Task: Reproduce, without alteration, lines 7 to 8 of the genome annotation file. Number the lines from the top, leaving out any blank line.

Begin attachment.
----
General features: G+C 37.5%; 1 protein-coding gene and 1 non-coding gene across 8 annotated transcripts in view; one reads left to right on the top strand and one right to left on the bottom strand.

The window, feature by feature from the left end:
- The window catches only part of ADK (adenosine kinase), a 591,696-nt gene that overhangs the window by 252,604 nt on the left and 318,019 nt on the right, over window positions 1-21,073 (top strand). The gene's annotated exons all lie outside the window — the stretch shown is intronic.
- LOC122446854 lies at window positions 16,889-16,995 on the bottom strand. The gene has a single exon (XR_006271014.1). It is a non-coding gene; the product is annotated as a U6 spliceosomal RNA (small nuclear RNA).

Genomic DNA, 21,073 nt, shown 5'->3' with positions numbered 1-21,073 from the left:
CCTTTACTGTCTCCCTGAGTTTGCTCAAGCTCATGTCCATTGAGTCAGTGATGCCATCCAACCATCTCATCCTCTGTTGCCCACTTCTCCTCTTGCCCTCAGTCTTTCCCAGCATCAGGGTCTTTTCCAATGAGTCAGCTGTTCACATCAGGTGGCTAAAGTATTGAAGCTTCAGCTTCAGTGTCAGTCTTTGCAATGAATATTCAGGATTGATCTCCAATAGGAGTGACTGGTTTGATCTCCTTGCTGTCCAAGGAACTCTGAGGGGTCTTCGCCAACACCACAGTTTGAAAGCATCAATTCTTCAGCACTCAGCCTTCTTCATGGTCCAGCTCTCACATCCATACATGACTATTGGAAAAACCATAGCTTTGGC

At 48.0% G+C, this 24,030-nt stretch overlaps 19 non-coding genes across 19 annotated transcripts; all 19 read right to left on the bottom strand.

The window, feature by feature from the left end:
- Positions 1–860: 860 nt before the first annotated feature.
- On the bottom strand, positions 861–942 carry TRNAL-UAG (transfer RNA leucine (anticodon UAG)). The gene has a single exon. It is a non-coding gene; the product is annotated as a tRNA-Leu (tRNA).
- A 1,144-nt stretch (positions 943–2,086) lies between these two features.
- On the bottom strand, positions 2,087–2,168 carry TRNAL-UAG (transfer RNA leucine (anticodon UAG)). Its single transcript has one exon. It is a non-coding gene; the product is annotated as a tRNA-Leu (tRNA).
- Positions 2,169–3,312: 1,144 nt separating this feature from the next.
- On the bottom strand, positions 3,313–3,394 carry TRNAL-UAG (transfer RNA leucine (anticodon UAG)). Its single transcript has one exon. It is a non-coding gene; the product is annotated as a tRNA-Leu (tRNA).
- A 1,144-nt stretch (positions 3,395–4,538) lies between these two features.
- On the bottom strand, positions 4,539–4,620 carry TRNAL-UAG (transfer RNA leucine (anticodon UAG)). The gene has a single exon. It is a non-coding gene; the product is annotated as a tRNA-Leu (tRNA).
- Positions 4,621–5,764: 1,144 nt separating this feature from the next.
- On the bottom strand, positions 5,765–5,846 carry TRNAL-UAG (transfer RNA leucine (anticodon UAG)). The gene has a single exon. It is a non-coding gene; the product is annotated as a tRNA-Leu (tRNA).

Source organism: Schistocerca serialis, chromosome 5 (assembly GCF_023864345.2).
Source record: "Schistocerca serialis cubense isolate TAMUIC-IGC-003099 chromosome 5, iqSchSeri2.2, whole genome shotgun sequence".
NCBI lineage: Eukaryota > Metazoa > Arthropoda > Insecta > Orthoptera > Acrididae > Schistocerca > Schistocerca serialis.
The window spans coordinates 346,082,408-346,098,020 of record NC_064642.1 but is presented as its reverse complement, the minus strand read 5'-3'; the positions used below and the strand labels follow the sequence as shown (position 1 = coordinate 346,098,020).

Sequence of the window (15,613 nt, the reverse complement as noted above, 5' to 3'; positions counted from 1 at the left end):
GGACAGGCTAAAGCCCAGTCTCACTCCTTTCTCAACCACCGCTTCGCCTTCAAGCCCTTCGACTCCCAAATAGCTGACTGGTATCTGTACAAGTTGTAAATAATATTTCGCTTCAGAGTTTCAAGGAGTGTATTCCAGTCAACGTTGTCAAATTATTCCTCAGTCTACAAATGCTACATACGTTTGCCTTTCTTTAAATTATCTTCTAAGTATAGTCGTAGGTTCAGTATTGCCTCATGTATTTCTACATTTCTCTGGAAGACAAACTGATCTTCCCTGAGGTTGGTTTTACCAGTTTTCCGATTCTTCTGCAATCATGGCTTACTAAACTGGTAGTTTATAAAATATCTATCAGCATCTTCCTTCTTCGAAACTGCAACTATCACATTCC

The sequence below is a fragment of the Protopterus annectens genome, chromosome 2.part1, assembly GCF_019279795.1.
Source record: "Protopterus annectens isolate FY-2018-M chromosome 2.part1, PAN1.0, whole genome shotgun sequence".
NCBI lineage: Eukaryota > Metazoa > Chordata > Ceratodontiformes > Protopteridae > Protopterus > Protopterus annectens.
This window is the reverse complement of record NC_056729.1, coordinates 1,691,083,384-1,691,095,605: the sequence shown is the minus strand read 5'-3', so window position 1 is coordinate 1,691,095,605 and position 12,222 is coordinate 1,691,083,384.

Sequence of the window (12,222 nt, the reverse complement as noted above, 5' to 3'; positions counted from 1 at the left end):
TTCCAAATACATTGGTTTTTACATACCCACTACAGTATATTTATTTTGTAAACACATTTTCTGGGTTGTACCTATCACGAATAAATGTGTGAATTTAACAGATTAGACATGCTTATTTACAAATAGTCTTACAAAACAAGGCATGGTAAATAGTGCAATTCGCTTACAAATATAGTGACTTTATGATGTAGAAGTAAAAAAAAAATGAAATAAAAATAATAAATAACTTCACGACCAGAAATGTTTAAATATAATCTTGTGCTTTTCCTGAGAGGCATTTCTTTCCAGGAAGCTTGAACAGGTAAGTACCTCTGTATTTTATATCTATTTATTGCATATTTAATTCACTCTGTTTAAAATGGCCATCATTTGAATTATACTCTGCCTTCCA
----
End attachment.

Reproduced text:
At 48.0% G+C, this 24,030-nt stretch overlaps 19 non-coding genes across 19 annotated transcripts; all 19 read right to left on the bottom strand.

The window, feature by feature from the left end: